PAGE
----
Monday, April 5, 2010

Car troubles, part 2

I just made a few calls to local garages and found out that fixing the knock sensor on my husband's car will run closer to $1100 than $700. Yipes.

Saturday, April 3, 2010

And the hits just keep on comin'

On top of everything else that is happening, I took my husband's car for emissions inspection yesterday and it flunked. The code reader said it had a bad knock sensor (what the heck is that?). Husband says it will cost over $700 to fix. Rats. We also need to get the blower speed control replaced on the A/C (only the highest speed works right now, so it's a bit windy and very noisy when you run the fan), so we won't get out of the repair shop with less than a $1000 bill.

This is what you get with a 14 year old car (even a well maintained low mileage 14 year old car). The fact that it's an Infiniti isn't going to help. Their parts are ridiculously expensive. My friend owns one too; his car had a broken dash clock. He said several years ago it cost $200 to buy the part, not counting installation costs. $200 for a clock?

Distracting myself

Well, this is one of those posts that's in the interest of full disclosure - or, as my mom says, The Truth Will Set You Free. This drawer contains pieced small quilt tops waiting to be quilted and finished:Wow.

On the left is my bag of bindings, then sixteen small quilt tops ranging in size from 16" x 20" to 60" x 60", one Project Linus quilt that's 50% pieced, and then two queen size quilts that are 25 - 30% pieced. Some of them are from last year, but quite a few are 2010 projects.

I guess you can tell from this that I like the piecing a lot more than the quilting. But I suppose there's more to it than that.

Sewing is my relief. As well as sewing to accomplish projects, I sew to relax and to distract myself from stuff on my mind. It's soothing to feed patches through the machine and watch blocks and then quilts emerge. And if you are working on a quilt, you have to concentrate or things will go awry. It's a nice thing to do to keep yourself from brooding on problems. And since the first of the year, I've been dealing with a new problem.

I had my yearly check-up on January 5th. That evening, the on-call doctor from the practice called me at home and asked me to come back to the office the next day for some more blood tests. "What tests?" I asked. I figured that my cholesterol, which was trending higher, was up and they were going to try to talk me into taking cholesterol lowering drugs (which I was leery of).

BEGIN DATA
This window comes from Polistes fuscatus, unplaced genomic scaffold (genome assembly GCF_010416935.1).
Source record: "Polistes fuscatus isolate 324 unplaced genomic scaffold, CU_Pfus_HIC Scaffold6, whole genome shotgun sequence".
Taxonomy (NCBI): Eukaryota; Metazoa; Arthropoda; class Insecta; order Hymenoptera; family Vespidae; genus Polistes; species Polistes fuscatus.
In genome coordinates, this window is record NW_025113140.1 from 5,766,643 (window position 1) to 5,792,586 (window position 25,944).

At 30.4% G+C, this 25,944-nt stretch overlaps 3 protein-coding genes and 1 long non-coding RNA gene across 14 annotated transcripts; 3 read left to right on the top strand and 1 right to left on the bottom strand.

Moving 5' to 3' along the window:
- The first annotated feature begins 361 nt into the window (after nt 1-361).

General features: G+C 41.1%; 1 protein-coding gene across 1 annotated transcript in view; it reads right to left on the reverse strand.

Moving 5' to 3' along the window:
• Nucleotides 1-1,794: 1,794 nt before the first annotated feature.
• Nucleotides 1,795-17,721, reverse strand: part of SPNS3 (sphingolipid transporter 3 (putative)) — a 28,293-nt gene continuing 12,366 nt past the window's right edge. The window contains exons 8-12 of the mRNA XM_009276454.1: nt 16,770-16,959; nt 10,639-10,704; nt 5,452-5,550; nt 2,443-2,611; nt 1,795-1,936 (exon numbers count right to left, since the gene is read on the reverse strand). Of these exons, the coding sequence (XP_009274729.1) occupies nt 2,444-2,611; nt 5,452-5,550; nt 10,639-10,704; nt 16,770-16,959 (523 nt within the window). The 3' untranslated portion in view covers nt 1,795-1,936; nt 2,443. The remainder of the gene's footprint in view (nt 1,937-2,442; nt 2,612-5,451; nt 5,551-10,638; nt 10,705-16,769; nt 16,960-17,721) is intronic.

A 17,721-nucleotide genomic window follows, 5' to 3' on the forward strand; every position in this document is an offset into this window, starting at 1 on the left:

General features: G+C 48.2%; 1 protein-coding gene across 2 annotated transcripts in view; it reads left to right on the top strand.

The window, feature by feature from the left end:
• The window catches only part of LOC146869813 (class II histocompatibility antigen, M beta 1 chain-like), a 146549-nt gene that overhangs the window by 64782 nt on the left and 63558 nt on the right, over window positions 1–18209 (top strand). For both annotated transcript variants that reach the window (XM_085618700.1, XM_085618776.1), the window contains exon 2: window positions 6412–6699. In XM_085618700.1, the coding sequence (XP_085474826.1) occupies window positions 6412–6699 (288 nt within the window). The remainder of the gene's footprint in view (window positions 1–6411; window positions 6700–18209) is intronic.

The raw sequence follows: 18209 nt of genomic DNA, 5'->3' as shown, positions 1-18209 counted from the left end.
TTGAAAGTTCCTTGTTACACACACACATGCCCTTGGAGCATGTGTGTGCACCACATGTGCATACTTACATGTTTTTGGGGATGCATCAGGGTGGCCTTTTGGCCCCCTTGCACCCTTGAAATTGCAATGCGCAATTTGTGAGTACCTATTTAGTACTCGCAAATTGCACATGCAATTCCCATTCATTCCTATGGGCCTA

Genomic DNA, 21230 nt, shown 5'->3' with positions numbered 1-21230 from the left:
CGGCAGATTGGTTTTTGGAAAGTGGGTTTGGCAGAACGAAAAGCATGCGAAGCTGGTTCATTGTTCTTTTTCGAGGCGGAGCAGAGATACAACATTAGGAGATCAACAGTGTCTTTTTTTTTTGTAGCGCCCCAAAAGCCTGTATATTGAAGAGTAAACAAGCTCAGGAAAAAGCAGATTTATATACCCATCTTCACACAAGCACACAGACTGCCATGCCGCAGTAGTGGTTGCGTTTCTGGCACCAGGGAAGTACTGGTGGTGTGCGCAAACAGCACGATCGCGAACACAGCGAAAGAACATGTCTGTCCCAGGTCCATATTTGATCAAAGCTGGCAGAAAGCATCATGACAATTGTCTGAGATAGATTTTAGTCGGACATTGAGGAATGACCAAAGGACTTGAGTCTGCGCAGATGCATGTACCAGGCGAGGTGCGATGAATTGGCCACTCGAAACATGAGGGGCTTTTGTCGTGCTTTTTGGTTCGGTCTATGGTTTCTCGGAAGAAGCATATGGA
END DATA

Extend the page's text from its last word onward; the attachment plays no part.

"We want to redo the blood glucose test," he replied. "Yours was over 300."

300????? In case you don't know, that's BAAAAAAD.

I have to say now that this was out of the blue. The results of my physical twelve months before were perfectly normal. I had seen the doctor during the summer and fall because he was watching my cholesterol test results, but they did the blood chemistry panel then and my blood sugar wasn't high.

So back to the office I went in the morning. The lab tech stuck my finger and showed me the results on the meter. 345. Oh my. The doctor's nurse came and got me and set me in an examining room. Doc came in shaking his head. "Well, we have a problem."

No kidding. And what's that "we" stuff?

He told me that I had developed type 2 diabetes, the insulin resistance kind, where your body's beta cells may be producing less insulin as you age, but the main problem is that your body is not metabolizing it correctly, allowing your blood glucose to rise. He was going to do another blood test call an A1C, which would show percent glucose levels in my red blood cells and, since red cells stay in circulation 2 to 3 months, would give a snapshot of historical blood sugar levels better than a one time test.

He also gave me a diet guide, a coupon for a free meter, booked me into a diabetes education class and wrote a prescription for a drug which you take my mouth that helps the body metabolize the insulin you make. If your body is not making insulin, this drug will not help, so it's also a way to see if it's an insulin resistance problem or an insulin production problem. You can also do a blood test called a C-peptide test to assess beta cell function, but luckily I respond well to the medication so I guess my little beta cells have not pooped out yet.

So that's my life now. My blood sugar is back in the normal range, my A1C result (which was absolutely awful in January, by the way) is almost back to normal, and I have finished the classes. I walk two miles a day on my treadmill. I've adapted my diet to the new rules, which wasn't very hard except for just about giving up bread and cutting out any refined sugar completely. I've always been a big veggie eater and we almost never eat out, so my cooking didn't really change. I don't want to downplay the difficulty of the transition; it does turn your life around. So that's why I've been sewing so much - to think about something else for a while.

It did hit me a few weeks ago that I don't get a birthday cake this year. I think I need to figure out how to bake with Splenda. I made my husband a German chocolate cake a few weeks ago (just because I can't eat it doesn't mean he has to do without) and that was difficult. Makes me realize that I'm a taster when I cook!

I have a routine in my meals, exercise and such. I check my blood sugar several times a day and I've even gotten used to pricking my fingers. I guess I had a lot of practice with all the pins I've stuck myself with through the years.

And I've lost 20 pounds since January. As my husband says, "The way you're eating, you'd HAVE to lose weight." This is not a diet I recommend.